Lillian Gish: Cinematic Centenarian

The camera loved her; look at those eyes

Today’s the birthday of Lillian Gish (1893-1993). She was the principal muse of one of my favorite (though problematic) film directors D.W. Griffith, starring for him as early as 1912, back when the pictures were only ten minutes long.  Gish starred in his films (and those of others) all through the nineteen teens and twenties, including Judith of Bethuliah (1914), The Birth of a Nation (1915), Enoch Arden (1915), Intolerance (1916), Broken Blossoms (1919), Way Down East (1920), The Scarlet Letter (1926) and The Wind (1928)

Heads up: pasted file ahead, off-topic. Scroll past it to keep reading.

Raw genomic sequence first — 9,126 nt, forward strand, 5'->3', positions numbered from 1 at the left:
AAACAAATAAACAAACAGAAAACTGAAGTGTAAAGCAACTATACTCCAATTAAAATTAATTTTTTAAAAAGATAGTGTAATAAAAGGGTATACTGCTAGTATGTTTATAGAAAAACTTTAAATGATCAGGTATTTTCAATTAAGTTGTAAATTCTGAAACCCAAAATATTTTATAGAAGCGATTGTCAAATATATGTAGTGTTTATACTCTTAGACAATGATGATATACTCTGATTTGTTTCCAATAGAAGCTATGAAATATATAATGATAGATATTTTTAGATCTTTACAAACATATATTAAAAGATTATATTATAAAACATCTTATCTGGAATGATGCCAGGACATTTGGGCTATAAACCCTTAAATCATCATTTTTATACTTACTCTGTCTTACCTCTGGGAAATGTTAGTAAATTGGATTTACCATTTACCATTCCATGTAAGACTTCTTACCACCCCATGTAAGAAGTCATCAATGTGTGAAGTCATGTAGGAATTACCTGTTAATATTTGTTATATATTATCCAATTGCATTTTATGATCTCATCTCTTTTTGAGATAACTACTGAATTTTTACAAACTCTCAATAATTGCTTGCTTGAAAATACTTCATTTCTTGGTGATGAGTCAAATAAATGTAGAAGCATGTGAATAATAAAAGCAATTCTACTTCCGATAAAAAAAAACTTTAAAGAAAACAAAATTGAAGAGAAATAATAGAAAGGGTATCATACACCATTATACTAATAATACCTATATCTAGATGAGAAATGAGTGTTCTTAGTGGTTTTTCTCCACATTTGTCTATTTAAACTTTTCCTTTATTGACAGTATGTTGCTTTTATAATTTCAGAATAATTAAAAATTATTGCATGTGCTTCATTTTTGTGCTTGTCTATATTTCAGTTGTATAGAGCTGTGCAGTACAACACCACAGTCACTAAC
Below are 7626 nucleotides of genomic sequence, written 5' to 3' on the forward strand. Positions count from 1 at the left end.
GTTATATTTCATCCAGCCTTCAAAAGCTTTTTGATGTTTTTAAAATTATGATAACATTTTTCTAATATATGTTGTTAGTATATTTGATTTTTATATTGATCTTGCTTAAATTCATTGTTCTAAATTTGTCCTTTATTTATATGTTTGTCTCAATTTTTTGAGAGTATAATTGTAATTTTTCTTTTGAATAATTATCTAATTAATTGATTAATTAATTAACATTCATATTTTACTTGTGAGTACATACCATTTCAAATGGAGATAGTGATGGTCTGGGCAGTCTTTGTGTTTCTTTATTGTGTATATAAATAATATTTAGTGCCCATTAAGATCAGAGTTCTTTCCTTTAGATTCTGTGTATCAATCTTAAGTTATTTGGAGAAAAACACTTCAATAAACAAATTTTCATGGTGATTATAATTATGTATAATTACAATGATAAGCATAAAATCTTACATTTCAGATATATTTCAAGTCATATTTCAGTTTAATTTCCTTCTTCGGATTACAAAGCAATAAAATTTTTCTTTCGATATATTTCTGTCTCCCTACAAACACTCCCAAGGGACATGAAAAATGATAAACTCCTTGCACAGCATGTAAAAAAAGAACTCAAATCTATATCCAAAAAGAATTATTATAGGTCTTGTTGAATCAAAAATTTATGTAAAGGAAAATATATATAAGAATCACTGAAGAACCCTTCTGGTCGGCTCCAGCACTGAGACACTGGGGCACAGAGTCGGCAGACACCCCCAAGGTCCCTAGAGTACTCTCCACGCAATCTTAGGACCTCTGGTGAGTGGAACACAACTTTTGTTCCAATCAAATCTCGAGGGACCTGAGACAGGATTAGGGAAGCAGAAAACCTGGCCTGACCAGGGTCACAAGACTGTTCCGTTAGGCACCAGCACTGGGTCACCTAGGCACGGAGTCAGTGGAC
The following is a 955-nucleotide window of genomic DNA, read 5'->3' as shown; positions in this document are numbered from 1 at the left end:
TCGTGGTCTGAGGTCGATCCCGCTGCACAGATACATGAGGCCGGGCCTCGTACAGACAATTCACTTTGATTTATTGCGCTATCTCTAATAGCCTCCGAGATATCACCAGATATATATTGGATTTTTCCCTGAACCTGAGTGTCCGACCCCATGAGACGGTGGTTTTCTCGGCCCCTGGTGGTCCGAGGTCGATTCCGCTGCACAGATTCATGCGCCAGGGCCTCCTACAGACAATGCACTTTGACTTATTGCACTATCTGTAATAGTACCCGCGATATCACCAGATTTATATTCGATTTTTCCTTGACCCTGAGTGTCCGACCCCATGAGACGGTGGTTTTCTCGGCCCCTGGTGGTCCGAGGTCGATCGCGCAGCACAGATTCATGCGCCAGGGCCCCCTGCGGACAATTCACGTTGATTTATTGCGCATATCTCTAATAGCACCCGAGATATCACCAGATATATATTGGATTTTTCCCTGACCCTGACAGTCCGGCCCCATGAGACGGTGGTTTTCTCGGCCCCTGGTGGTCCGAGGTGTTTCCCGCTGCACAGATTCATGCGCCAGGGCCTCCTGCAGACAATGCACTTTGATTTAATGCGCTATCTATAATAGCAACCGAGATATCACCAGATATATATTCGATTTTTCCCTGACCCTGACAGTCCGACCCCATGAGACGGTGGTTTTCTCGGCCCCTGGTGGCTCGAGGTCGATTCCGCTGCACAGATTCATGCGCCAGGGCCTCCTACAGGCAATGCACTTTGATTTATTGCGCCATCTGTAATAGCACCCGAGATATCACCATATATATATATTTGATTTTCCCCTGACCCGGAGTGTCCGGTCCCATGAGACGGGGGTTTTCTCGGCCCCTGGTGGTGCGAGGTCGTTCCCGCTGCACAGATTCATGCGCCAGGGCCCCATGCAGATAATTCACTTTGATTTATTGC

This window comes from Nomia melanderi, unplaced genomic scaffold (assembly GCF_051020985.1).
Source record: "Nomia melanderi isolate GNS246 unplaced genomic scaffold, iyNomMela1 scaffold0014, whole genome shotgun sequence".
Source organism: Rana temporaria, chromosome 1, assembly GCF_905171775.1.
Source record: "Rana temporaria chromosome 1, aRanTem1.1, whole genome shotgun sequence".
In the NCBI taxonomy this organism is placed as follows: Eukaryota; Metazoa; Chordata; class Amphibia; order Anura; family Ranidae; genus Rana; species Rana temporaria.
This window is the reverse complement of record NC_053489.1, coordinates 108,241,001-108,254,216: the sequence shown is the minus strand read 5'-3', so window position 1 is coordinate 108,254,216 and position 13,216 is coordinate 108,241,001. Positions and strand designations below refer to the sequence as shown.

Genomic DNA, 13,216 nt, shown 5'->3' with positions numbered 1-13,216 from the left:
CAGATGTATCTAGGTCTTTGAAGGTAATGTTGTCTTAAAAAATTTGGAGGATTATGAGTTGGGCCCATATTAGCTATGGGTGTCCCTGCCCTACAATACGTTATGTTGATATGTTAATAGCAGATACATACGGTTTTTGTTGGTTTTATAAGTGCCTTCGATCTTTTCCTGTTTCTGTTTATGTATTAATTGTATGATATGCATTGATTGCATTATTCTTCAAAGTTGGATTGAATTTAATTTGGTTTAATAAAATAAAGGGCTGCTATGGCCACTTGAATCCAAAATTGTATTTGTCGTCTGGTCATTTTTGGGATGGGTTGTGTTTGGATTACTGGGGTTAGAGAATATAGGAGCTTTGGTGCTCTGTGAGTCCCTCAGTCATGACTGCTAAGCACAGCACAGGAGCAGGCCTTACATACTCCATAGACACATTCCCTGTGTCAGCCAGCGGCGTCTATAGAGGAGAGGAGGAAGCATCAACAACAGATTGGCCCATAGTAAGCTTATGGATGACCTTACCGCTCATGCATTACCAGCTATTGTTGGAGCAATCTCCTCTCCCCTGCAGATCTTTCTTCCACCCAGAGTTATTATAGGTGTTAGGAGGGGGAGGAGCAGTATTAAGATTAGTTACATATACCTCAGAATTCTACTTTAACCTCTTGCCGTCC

When talkies came in she appeared in movies less frequently, although she managed to pop up in at least one important film per decade for a surprisingly long time: Duel in the Sun (1946); Night of the Hunter (1955); The Comedians (1967); A Wedding (1978) and The Whales of August (1987). After that, she loafed around for six years. She passed away at the age of 99 and a half!

Here she is in more vigorous days, in her most famous scene, the famous ice floe sequence in Griffith’s 1920 melodrama Way Down East:


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